• ISC’s overall energy consumption was reduced 14 percent from 2007 to 2008 through improved awareness, as well as the completion of energy conservation measures, that represented a cost savings of $400,000;
  • A ‘Load Shedding Agreement’ has been signed with the local utility company that stipulates: to protect the local electrical grid in the event of an emergency, the cutters (ships) at ISC will disconnect from the grid and temporally use ship’s power. The incentive associated with this agreement represents a $122,000 reduction in electrical charges per year with little impact to the cutters;
  • In partnership with the National Renewable Energy Lab and the Department of Energy, a pilot program was developed to provide free training for conducting energy audits that are required by legislation;
  • ISC’s Coast Guard Exchange phased out plastic bags and incandescent bulbs this spring. Cloth and paper bags are the only alternatives and the management will stock only high efficiency light bulbs. Consumers are invited, and reminded, to bring their reusable cloth bags to the exchange;
  • Electric carts used by maintenance personnel have been solarized;
  • High efficiency exterior lights have been installed to replace less efficient fixtures, and light fixtures that provided excessive amounts of light have been removed. In office spaces, delamping has been completed to reduce the light levels to appropriate levels;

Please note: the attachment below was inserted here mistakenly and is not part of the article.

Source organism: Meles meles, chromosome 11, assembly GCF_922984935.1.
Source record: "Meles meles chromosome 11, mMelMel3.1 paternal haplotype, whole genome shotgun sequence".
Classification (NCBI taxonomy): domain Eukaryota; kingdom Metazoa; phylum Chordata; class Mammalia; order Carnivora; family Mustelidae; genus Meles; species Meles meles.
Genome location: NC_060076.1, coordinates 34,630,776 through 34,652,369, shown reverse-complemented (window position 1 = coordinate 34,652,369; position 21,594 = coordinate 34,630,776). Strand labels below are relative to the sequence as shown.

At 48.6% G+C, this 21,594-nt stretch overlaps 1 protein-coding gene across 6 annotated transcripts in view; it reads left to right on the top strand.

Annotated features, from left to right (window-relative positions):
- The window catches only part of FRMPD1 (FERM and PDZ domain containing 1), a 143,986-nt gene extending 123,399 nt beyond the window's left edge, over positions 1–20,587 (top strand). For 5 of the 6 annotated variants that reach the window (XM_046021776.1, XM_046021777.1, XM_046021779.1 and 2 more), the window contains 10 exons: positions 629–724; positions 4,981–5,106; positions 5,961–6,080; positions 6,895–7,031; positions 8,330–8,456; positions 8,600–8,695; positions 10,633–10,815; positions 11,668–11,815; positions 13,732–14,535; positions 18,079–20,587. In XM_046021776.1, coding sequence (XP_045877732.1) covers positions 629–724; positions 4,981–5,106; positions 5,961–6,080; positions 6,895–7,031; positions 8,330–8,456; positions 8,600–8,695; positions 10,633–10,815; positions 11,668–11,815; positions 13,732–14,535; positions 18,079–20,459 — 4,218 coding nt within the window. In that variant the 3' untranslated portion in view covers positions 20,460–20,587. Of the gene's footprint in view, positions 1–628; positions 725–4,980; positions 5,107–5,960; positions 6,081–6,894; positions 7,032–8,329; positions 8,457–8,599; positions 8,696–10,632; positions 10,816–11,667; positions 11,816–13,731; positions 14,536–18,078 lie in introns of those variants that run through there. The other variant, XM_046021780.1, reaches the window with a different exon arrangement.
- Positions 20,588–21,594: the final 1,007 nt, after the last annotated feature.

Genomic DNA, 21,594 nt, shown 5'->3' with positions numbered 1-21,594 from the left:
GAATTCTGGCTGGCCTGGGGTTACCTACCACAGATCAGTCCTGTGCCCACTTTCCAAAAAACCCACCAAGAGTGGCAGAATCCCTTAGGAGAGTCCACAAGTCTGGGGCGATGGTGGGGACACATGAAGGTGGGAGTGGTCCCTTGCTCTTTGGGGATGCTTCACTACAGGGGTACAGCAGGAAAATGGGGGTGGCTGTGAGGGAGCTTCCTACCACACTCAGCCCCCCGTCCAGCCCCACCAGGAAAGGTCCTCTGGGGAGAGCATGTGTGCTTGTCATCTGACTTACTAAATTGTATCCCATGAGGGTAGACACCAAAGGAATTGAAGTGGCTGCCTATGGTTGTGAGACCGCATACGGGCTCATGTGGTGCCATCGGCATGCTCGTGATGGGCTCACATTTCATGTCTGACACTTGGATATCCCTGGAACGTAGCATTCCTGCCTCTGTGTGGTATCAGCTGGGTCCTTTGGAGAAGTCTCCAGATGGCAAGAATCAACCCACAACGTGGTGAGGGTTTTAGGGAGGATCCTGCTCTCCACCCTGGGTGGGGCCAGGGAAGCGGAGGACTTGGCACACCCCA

• Programmable thermostats have been installed throughout the facility to improve control of air conditioning systems;
  • Two warehouses and the gymnasium at ISC nearly eliminated the need for artificial lighting due to the use of day lighting technology;
  • An internship program with the University of Hawaii has been established for three issues. Interns have completed an analysis of the base’s solid waste to identify opportunities for improvement. A second internship will develop a xeriscaping plan that will result in a substantial reduction in water consumption for irrigation, and a third will provide assistance with energy audits;
  • An agreement was signed with a local company for the disposal of used cooking oil. The disposal process previously cost $2,000 a year, but the new agreement is free to the Coast Guard, and the waste oil is now used to make bio-diesel;